Prof Julian Savulescu delivered a public lecture at Dunedin Hospital last night, offering an alternative to the World Anti-Doping Agency's zero-tolerance policy on the use of performance-enhancing substances.
He said the agency's guidelines were vague and contradictory, and history had shown they were failing to expose cheats or provide a level playing field.
''There's nothing wrong with adopting a zero-tolerance approach except that it's going to continue to fail, as it has failed, and there's no particularly good reason ethically to have that ban. Maybe another approach is better on a number of considerations.''
Prof Savulescu said most high-level doping involved athletes altering their levels of red blood cells and other naturally-occurring compounds within the range of normal, healthy human variation.
He termed it physiological doping and said because people's naturally occurring levels were different, and their receptors to enhancing practices were different, it was ''virtually impossible'' to detect whether they had doped.
''They're not taking alien substances like cocaine. They're taking things which are naturally in the body.''
Caffeine, painkillers, glucose and other things enhanced performance but were not banned, which was nonsensical, he said.
Allowing physiological doping within levels defined as normal and healthy, for example a red blood cell count of up to 50%, would actually create a more fair competitive environment and see testing become 90% effective.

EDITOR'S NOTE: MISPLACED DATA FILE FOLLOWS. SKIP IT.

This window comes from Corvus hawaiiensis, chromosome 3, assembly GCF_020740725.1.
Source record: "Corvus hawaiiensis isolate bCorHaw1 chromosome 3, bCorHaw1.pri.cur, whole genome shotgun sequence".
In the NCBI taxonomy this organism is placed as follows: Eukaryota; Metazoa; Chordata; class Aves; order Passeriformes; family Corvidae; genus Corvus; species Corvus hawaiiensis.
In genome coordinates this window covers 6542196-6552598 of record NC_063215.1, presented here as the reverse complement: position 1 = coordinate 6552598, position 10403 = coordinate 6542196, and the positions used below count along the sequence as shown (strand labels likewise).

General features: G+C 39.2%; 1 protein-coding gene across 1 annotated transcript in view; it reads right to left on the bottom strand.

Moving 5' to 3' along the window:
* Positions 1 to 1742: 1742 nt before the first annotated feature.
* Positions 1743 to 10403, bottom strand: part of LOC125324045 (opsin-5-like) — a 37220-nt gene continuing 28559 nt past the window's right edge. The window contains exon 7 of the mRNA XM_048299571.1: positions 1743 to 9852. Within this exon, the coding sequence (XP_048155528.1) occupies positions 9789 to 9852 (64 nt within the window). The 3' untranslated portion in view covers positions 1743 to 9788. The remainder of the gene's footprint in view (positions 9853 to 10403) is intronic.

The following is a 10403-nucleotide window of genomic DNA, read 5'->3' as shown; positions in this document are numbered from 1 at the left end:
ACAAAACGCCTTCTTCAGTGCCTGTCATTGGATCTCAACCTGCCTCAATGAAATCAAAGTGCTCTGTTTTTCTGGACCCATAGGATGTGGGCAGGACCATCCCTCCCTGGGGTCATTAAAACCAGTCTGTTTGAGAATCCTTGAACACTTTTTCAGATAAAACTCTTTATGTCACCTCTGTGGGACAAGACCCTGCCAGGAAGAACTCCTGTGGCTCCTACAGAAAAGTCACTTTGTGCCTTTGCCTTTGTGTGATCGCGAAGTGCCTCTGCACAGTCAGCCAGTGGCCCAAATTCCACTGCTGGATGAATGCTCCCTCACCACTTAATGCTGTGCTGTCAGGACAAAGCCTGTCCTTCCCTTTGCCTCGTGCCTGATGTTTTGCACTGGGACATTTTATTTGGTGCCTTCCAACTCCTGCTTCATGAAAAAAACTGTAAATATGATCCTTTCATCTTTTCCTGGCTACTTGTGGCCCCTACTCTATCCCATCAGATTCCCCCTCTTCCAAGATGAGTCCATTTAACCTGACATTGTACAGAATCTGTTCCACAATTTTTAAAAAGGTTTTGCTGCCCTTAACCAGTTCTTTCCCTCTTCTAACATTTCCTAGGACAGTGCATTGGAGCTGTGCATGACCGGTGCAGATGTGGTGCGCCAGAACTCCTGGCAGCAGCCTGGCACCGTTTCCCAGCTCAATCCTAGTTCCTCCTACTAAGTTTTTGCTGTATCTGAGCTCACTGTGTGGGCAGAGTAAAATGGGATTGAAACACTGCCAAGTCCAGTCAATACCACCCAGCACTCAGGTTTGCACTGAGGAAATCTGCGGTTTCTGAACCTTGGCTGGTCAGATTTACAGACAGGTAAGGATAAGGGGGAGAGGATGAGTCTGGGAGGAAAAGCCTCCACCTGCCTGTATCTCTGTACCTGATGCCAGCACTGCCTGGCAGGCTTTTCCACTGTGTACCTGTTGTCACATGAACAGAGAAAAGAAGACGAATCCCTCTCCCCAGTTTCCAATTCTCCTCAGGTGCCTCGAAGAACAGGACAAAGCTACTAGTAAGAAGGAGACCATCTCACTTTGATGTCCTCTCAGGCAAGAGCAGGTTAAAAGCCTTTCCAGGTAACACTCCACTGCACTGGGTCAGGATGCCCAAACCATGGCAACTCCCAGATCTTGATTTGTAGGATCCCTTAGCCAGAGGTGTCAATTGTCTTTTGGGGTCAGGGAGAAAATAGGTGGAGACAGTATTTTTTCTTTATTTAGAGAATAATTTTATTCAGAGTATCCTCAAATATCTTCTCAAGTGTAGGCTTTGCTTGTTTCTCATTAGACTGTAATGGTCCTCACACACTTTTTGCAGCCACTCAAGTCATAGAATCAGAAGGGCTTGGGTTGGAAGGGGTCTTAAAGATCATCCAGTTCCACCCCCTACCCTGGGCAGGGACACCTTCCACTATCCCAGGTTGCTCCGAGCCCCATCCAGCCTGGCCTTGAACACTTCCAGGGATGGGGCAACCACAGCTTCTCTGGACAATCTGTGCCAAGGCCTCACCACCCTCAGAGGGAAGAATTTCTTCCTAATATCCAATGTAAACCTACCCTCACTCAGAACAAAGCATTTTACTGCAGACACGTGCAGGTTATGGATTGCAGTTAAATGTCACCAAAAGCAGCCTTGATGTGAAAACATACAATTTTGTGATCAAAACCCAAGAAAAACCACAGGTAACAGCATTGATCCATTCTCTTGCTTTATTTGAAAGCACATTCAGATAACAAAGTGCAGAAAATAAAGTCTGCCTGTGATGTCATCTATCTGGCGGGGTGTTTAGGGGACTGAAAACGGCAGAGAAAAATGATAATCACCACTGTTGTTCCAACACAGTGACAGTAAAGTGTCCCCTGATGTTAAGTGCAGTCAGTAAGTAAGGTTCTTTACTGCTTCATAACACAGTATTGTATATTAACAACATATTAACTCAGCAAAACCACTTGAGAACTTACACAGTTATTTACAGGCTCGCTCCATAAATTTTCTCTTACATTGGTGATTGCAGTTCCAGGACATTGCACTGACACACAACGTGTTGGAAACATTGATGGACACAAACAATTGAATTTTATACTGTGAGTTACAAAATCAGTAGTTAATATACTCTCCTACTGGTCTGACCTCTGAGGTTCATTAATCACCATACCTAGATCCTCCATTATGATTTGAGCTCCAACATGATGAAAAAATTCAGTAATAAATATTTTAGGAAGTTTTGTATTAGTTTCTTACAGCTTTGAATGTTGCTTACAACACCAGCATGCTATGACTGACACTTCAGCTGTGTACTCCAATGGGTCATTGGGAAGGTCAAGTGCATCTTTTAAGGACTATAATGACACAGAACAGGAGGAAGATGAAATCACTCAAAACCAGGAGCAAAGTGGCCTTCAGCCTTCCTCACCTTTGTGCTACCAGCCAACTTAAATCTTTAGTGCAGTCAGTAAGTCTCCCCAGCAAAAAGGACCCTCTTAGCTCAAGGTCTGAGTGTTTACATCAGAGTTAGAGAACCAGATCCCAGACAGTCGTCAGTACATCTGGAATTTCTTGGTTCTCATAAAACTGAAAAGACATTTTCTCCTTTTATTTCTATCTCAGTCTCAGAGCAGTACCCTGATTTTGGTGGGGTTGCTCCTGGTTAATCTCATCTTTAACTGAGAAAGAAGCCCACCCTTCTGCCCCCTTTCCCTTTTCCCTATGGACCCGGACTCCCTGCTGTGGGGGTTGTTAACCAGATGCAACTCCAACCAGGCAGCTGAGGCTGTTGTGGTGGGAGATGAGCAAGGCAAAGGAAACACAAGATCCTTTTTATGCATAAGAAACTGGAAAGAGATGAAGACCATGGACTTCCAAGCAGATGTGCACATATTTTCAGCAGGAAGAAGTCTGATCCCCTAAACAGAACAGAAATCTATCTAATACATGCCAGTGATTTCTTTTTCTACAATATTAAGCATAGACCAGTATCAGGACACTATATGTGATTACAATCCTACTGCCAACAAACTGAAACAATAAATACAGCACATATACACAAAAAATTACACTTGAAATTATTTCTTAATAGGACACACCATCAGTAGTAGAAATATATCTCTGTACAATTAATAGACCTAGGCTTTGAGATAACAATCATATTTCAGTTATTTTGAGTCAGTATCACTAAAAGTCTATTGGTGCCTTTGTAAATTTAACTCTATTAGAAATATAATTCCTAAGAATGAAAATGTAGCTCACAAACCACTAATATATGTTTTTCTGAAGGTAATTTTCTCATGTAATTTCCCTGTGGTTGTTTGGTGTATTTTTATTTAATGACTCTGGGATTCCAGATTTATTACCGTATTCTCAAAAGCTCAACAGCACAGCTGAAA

Cyclist Lance Armstrong was one of many athletes guilty of physiological doping which could not be proven, despite 200 tests,'' he pointed out.
''The current policy is failing and it's destroying the spectacle of sport because you don't know whether people are clean or doping. Paradoxically, it's actually worse for athletes. It creates unfairness and it's against the spirit of sport,'' he said.
''They tried to reallocate his [Armstrong's] medals, as there were 21 podium finishes, and 20 out of 21 can't be reallocated because so many [cyclists] have been implicated that there's no-one [clean] to give them to.''
Prof Savulescu said it was important rules were set and athletes medically supervised, but suggested the landscape of sport was evolving and perhaps the approach to doping should evolve with it.
Dave Gerrard, an associate professor of medicine at Otago and former Olympian, was at the lecture and opposed many of Prof Savulescu's points. He said doping tests had advanced and Australasian athletes had, in the past two decades, maintained a ''very clean slate''.